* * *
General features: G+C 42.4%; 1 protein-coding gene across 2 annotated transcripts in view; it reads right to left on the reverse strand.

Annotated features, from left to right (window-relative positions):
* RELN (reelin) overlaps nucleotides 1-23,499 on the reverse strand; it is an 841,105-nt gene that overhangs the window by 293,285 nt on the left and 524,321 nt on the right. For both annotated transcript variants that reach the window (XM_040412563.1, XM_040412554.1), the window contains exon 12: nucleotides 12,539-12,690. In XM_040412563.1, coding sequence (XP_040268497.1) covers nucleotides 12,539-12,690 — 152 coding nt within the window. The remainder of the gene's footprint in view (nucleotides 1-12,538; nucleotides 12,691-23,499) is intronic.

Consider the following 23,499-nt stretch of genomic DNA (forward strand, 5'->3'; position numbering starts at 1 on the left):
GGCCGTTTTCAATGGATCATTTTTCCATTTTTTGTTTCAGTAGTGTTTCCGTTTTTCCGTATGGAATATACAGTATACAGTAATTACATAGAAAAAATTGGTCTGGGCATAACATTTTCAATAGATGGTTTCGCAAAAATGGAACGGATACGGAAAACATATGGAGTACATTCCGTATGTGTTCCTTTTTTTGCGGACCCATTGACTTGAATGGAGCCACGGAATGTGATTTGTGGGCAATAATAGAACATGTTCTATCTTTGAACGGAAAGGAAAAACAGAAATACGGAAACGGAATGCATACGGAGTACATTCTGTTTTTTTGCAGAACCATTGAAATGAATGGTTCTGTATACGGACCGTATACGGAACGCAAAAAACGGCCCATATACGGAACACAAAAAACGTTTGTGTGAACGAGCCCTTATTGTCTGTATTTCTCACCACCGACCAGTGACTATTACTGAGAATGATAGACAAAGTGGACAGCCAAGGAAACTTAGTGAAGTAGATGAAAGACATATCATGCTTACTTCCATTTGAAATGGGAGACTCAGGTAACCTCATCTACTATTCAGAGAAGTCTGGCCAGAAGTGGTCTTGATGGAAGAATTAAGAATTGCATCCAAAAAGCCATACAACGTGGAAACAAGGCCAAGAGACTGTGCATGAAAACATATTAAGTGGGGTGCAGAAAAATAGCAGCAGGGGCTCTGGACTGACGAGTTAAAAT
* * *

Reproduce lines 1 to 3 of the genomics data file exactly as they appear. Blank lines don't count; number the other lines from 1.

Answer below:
General features: G+C 42.4%; 1 protein-coding gene across 2 annotated transcripts in view; it reads right to left on the reverse strand.

Annotated features, from left to right (window-relative positions):
* RELN (reelin) overlaps nucleotides 1-23,499 on the reverse strand; it is an 841,105-nt gene that overhangs the window by 293,285 nt on the left and 524,321 nt on the right. For both annotated transcript variants that reach the window (XM_040412563.1, XM_040412554.1), the window contains exon 12: nucleotides 12,539-12,690. In XM_040412563.1, coding sequence (XP_040268497.1) covers nucleotides 12,539-12,690 — 152 coding nt within the window. The remainder of the gene's footprint in view (nucleotides 1-12,538; nucleotides 12,691-23,499) is intronic.